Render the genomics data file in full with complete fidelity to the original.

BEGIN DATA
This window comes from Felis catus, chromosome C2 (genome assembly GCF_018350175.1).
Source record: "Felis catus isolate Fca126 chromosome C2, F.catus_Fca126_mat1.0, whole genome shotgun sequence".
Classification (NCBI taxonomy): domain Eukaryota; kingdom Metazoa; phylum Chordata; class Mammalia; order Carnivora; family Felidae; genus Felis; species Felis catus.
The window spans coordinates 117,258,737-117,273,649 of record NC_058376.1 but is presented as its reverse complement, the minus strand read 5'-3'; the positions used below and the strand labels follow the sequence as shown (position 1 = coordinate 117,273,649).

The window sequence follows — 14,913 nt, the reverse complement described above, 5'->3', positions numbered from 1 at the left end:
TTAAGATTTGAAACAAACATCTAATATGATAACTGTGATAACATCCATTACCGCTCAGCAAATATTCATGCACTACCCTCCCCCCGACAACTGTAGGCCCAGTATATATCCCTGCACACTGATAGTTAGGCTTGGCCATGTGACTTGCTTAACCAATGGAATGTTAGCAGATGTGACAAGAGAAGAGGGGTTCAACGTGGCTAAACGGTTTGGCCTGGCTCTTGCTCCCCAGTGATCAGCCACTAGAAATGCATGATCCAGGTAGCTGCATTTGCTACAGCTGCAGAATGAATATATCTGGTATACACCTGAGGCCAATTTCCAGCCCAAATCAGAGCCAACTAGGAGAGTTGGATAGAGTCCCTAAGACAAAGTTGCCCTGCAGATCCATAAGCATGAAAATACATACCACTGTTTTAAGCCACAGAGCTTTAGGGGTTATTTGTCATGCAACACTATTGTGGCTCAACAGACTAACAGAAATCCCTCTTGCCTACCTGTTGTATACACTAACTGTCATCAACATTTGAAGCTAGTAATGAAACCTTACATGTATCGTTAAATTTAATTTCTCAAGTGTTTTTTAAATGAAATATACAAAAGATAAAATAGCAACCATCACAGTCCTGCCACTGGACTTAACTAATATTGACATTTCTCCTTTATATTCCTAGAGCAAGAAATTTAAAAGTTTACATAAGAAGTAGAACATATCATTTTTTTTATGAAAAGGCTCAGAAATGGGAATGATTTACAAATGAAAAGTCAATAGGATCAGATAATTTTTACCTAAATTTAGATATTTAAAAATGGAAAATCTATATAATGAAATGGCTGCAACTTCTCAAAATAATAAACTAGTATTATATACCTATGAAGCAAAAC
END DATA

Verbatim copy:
This window comes from Felis catus, chromosome C2 (genome assembly GCF_018350175.1).
Source record: "Felis catus isolate Fca126 chromosome C2, F.catus_Fca126_mat1.0, whole genome shotgun sequence".
Classification (NCBI taxonomy): domain Eukaryota; kingdom Metazoa; phylum Chordata; class Mammalia; order Carnivora; family Felidae; genus Felis; species Felis catus.
The window spans coordinates 117,258,737-117,273,649 of record NC_058376.1 but is presented as its reverse complement, the minus strand read 5'-3'; the positions used below and the strand labels follow the sequence as shown (position 1 = coordinate 117,273,649).

The window sequence follows — 14,913 nt, the reverse complement described above, 5'->3', positions numbered from 1 at the left end:
TTAAGATTTGAAACAAACATCTAATATGATAACTGTGATAACATCCATTACCGCTCAGCAAATATTCATGCACTACCCTCCCCCCGACAACTGTAGGCCCAGTATATATCCCTGCACACTGATAGTTAGGCTTGGCCATGTGACTTGCTTAACCAATGGAATGTTAGCAGATGTGACAAGAGAAGAGGGGTTCAACGTGGCTAAACGGTTTGGCCTGGCTCTTGCTCCCCAGTGATCAGCCACTAGAAATGCATGATCCAGGTAGCTGCATTTGCTACAGCTGCAGAATGAATATATCTGGTATACACCTGAGGCCAATTTCCAGCCCAAATCAGAGCCAACTAGGAGAGTTGGATAGAGTCCCTAAGACAAAGTTGCCCTGCAGATCCATAAGCATGAAAATACATACCACTGTTTTAAGCCACAGAGCTTTAGGGGTTATTTGTCATGCAACACTATTGTGGCTCAACAGACTAACAGAAATCCCTCTTGCCTACCTGTTGTATACACTAACTGTCATCAACATTTGAAGCTAGTAATGAAACCTTACATGTATCGTTAAATTTAATTTCTCAAGTGTTTTTTAAATGAAATATACAAAAGATAAAATAGCAACCATCACAGTCCTGCCACTGGACTTAACTAATATTGACATTTCTCCTTTATATTCCTAGAGCAAGAAATTTAAAAGTTTACATAAGAAGTAGAACATATCATTTTTTTTATGAAAAGGCTCAGAAATGGGAATGATTTACAAATGAAAAGTCAATAGGATCAGATAATTTTTACCTAAATTTAGATATTTAAAAATGGAAAATCTATATAATGAAATGGCTGCAACTTCTCAAAATAATAAACTAGTATTATATACCTATGAAGCAAAAC